BRETTON WOODS, N.H. — The other day the mid-afternoon wind chill at the top of Mount Washington was minus 73 degrees, with winds of 61 mph. For two days Wildcat Mountain, spiritual home of the toughest, most fearless skiers in New England, actually closed because of the cold. One newspaper warned that the exceptionally low temperatures could dangerously lower motorists’ tire pressure.
The whole state is frozen, physically and politically. The weather deep freeze will soon pass, although the snow atop Mount Washington, the enduring symbol of this state’s ruggedness and independence, won’t melt until July. The political freeze will last longer, especially among Democrats. There will be no movement until two political figures make their intentions known.
One is Hillary Rodham Clinton, the consensus front-runner here if she decides to return to the state where her husband mounted an astonishing comeback in 1992 and where she defeated Barack Obama 16 years later. The other is Vice President Joseph R. Biden Jr., who, though he would be almost 74 on Election Day 2016, is contemplating a third presidential campaign.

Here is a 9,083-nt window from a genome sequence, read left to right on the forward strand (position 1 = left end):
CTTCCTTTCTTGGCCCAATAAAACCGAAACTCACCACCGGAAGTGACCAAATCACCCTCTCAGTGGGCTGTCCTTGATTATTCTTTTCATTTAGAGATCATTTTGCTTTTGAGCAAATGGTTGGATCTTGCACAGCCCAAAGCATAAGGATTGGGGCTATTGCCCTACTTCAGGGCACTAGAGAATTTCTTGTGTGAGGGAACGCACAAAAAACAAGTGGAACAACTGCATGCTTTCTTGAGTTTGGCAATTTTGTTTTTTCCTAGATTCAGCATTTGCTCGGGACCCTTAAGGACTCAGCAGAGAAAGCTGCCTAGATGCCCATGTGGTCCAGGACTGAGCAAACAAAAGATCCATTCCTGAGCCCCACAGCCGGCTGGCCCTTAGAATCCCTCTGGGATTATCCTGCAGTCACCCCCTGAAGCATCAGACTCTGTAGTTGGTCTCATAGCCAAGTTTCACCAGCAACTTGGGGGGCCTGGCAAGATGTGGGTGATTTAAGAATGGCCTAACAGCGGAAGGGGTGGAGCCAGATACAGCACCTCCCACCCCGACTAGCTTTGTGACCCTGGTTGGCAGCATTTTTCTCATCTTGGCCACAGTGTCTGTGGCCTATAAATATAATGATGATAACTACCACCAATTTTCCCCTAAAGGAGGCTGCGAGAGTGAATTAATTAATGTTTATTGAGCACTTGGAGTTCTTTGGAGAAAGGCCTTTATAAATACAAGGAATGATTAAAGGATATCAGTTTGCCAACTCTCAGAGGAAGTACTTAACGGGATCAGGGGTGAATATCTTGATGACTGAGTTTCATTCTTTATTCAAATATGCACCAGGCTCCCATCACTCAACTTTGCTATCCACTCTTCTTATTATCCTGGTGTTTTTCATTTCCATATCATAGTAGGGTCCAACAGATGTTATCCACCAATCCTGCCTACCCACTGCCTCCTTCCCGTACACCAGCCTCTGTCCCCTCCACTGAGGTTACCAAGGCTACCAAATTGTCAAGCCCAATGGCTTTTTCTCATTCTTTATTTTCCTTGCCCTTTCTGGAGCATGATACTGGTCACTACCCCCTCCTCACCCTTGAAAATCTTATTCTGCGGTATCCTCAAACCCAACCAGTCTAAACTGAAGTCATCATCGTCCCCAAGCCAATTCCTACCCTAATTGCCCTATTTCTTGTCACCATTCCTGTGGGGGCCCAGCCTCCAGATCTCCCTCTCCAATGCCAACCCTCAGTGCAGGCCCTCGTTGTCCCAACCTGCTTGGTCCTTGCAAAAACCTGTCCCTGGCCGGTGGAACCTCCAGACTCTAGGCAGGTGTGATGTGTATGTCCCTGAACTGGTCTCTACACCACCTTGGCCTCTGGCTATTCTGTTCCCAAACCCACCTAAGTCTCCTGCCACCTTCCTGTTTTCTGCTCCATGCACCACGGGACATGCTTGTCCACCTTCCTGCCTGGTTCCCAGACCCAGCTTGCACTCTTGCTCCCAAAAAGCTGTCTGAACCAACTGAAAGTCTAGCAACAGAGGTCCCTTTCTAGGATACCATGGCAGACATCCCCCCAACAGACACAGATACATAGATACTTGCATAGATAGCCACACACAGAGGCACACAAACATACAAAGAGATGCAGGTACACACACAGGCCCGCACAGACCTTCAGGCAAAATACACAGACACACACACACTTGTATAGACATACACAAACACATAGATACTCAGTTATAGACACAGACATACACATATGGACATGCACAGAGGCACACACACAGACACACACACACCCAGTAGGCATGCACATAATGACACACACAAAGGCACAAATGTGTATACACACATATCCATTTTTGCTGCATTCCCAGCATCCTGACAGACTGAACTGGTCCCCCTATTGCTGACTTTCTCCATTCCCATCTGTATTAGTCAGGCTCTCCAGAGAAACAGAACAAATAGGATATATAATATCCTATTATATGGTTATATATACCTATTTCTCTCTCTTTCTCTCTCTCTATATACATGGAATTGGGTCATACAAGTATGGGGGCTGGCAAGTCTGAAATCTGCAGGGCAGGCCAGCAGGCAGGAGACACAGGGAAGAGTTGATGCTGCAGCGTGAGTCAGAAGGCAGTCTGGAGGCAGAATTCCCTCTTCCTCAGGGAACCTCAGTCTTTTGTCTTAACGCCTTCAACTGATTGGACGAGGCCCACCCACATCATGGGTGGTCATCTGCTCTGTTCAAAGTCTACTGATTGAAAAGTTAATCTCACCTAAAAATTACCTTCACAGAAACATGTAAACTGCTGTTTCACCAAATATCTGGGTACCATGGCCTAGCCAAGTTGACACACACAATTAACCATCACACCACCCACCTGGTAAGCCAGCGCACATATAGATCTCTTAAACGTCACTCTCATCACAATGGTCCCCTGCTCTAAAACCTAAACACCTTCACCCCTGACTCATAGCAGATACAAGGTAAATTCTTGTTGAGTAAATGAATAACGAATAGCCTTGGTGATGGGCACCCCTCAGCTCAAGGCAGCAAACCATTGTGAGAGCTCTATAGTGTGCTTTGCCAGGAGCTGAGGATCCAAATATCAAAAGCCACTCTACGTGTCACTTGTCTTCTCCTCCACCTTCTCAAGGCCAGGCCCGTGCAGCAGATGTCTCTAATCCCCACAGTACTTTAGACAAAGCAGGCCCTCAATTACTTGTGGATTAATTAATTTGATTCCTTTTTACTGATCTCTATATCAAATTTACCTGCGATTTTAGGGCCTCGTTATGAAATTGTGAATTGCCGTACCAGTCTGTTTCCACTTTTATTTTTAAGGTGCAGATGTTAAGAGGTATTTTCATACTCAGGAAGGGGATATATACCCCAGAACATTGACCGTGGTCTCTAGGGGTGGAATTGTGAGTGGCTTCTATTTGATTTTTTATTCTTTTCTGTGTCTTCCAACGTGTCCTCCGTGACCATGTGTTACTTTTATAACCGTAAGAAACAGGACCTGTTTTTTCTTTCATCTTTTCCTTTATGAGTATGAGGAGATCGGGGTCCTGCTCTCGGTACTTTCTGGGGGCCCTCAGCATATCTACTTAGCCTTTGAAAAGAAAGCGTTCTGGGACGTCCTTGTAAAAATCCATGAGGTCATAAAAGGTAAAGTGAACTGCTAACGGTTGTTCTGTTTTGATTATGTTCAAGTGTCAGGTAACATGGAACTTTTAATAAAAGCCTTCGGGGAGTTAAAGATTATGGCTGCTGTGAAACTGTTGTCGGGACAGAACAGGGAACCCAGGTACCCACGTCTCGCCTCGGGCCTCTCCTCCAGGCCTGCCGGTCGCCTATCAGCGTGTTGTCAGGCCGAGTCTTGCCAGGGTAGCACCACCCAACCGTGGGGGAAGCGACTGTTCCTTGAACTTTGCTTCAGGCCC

As a result, the silent season of presidential politics — when ambitious governors and senators make subterranean calls to area code 603 and quietly court activists, state legislators and prominent politicos — has been put on ice.
The one exception, underlining the level of attention paid to small acts three years from the next New Hampshire primary: The entire political establishment is wondering whether there is any truth to the rumor that state Senate Democratic leader Sylvia Larsen recently received a handwritten note from Clinton. (“Yes, I did,” she said in a telephone interview, confirming the scuttlebutt preoccupying scores of people who live for such morsels and ruminate on what such a note might signal. The rest of the country has better things, like the Super Bowl, to think about.)